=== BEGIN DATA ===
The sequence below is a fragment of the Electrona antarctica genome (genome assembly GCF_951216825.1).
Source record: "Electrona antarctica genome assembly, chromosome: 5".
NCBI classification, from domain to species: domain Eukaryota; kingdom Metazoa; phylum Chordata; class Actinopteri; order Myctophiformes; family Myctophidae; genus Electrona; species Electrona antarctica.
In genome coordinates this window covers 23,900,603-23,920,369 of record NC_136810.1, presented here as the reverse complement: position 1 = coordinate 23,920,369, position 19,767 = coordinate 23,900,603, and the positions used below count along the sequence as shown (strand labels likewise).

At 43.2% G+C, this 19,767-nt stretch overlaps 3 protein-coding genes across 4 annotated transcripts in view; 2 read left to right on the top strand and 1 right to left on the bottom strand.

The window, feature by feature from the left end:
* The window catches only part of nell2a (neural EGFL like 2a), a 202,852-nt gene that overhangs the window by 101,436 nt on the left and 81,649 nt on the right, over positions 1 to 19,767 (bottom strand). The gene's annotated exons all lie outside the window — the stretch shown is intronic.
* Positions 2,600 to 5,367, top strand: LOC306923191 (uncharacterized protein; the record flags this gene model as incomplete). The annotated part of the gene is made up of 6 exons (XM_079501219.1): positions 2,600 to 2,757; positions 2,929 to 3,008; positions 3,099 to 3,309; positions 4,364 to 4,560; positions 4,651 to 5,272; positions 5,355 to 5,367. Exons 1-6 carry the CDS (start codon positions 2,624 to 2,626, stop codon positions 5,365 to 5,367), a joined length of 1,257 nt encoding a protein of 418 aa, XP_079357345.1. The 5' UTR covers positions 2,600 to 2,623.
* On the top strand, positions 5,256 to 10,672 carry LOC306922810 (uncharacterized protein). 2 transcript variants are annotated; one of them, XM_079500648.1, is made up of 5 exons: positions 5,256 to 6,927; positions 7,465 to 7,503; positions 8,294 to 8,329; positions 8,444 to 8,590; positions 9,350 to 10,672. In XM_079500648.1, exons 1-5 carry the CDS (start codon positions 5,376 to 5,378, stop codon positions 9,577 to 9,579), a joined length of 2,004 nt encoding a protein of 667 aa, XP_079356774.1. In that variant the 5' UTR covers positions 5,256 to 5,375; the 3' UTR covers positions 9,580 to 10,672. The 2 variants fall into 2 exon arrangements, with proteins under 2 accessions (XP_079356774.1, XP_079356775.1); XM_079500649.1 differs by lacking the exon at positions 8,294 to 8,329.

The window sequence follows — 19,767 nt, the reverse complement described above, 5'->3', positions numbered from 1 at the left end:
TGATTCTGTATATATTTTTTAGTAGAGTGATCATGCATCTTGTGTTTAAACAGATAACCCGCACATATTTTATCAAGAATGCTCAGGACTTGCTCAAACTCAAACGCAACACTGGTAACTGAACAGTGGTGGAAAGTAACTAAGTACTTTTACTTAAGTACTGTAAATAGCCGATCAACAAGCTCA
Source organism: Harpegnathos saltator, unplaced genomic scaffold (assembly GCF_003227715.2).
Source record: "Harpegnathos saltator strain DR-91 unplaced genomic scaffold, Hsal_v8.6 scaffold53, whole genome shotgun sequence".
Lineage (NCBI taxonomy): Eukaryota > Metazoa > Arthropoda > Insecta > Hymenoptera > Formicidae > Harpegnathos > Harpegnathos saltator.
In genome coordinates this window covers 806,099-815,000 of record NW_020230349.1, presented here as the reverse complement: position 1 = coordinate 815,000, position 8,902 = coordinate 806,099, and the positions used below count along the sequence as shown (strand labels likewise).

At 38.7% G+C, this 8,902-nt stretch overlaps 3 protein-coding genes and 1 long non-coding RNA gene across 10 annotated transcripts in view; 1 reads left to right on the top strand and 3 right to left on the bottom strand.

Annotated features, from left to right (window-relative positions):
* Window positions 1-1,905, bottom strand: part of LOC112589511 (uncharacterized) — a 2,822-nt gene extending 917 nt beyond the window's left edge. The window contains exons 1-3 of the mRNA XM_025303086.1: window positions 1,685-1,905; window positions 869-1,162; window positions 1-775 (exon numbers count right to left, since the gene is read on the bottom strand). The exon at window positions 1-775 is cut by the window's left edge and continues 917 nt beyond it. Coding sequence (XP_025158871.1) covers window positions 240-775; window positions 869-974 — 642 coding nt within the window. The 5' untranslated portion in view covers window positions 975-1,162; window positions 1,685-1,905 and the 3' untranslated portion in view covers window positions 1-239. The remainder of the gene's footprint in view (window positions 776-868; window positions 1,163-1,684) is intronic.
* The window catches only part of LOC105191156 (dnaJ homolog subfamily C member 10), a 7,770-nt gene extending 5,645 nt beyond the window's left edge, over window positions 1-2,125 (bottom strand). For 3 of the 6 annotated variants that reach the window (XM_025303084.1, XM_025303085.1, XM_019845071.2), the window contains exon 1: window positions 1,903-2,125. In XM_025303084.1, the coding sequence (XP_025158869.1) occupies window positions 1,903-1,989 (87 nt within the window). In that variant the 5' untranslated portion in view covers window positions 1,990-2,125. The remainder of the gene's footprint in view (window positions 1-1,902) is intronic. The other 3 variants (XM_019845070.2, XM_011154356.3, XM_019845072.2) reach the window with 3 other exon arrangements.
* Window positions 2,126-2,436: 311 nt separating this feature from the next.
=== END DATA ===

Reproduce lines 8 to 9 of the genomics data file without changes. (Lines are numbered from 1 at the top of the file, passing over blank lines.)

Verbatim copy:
* Positions 2,600 to 5,367, top strand: LOC306923191 (uncharacterized protein; the record flags this gene model as incomplete). The annotated part of the gene is made up of 6 exons (XM_079501219.1): positions 2,600 to 2,757; positions 2,929 to 3,008; positions 3,099 to 3,309; positions 4,364 to 4,560; positions 4,651 to 5,272; positions 5,355 to 5,367. Exons 1-6 carry the CDS (start codon positions 2,624 to 2,626, stop codon positions 5,365 to 5,367), a joined length of 1,257 nt encoding a protein of 418 aa, XP_079357345.1. The 5' UTR covers positions 2,600 to 2,623.
* On the top strand, positions 5,256 to 10,672 carry LOC306922810 (uncharacterized protein). 2 transcript variants are annotated; one of them, XM_079500648.1, is made up of 5 exons: positions 5,256 to 6,927; positions 7,465 to 7,503; positions 8,294 to 8,329; positions 8,444 to 8,590; positions 9,350 to 10,672. In XM_079500648.1, exons 1-5 carry the CDS (start codon positions 5,376 to 5,378, stop codon positions 9,577 to 9,579), a joined length of 2,004 nt encoding a protein of 667 aa, XP_079356774.1. In that variant the 5' UTR covers positions 5,256 to 5,375; the 3' UTR covers positions 9,580 to 10,672. The 2 variants fall into 2 exon arrangements, with proteins under 2 accessions (XP_079356774.1, XP_079356775.1); XM_079500649.1 differs by lacking the exon at positions 8,294 to 8,329.